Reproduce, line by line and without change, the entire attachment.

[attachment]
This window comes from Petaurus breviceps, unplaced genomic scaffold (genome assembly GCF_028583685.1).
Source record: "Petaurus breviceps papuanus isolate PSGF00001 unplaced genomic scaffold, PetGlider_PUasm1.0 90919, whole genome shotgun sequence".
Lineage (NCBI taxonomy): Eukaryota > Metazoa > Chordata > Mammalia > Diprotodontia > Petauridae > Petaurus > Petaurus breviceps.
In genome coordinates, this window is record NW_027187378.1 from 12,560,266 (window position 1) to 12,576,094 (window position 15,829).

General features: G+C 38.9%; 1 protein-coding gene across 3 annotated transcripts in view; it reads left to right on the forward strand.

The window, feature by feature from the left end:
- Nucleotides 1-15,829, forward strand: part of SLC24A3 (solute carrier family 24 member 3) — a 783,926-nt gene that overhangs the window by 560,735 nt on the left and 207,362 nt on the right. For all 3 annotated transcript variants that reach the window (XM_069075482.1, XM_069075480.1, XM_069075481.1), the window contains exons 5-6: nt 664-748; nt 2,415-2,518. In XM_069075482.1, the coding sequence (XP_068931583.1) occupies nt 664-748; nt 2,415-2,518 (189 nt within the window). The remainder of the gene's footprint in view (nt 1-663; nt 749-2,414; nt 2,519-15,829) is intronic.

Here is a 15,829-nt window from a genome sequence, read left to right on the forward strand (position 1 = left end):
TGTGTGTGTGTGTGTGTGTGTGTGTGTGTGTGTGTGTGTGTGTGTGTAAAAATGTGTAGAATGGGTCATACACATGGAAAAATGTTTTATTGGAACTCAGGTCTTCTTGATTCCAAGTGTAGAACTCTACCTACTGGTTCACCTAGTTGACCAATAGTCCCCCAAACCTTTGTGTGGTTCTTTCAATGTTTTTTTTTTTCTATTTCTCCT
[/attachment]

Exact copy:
This window comes from Petaurus breviceps, unplaced genomic scaffold (genome assembly GCF_028583685.1).
Source record: "Petaurus breviceps papuanus isolate PSGF00001 unplaced genomic scaffold, PetGlider_PUasm1.0 90919, whole genome shotgun sequence".
Lineage (NCBI taxonomy): Eukaryota > Metazoa > Chordata > Mammalia > Diprotodontia > Petauridae > Petaurus > Petaurus breviceps.
In genome coordinates, this window is record NW_027187378.1 from 12,560,266 (window position 1) to 12,576,094 (window position 15,829).

General features: G+C 38.9%; 1 protein-coding gene across 3 annotated transcripts in view; it reads left to right on the forward strand.

The window, feature by feature from the left end:
- Nucleotides 1-15,829, forward strand: part of SLC24A3 (solute carrier family 24 member 3) — a 783,926-nt gene that overhangs the window by 560,735 nt on the left and 207,362 nt on the right. For all 3 annotated transcript variants that reach the window (XM_069075482.1, XM_069075480.1, XM_069075481.1), the window contains exons 5-6: nt 664-748; nt 2,415-2,518. In XM_069075482.1, the coding sequence (XP_068931583.1) occupies nt 664-748; nt 2,415-2,518 (189 nt within the window). The remainder of the gene's footprint in view (nt 1-663; nt 749-2,414; nt 2,519-15,829) is intronic.

Here is a 15,829-nt window from a genome sequence, read left to right on the forward strand (position 1 = left end):
TGTGTGTGTGTGTGTGTGTGTGTGTGTGTGTGTGTGTGTGTGTGTGTAAAAATGTGTAGAATGGGTCATACACATGGAAAAATGTTTTATTGGAACTCAGGTCTTCTTGATTCCAAGTGTAGAACTCTACCTACTGGTTCACCTAGTTGACCAATAGTCCCCCAAACCTTTGTGTGGTTCTTTCAATGTTTTTTTTTTTCTATTTCTCCT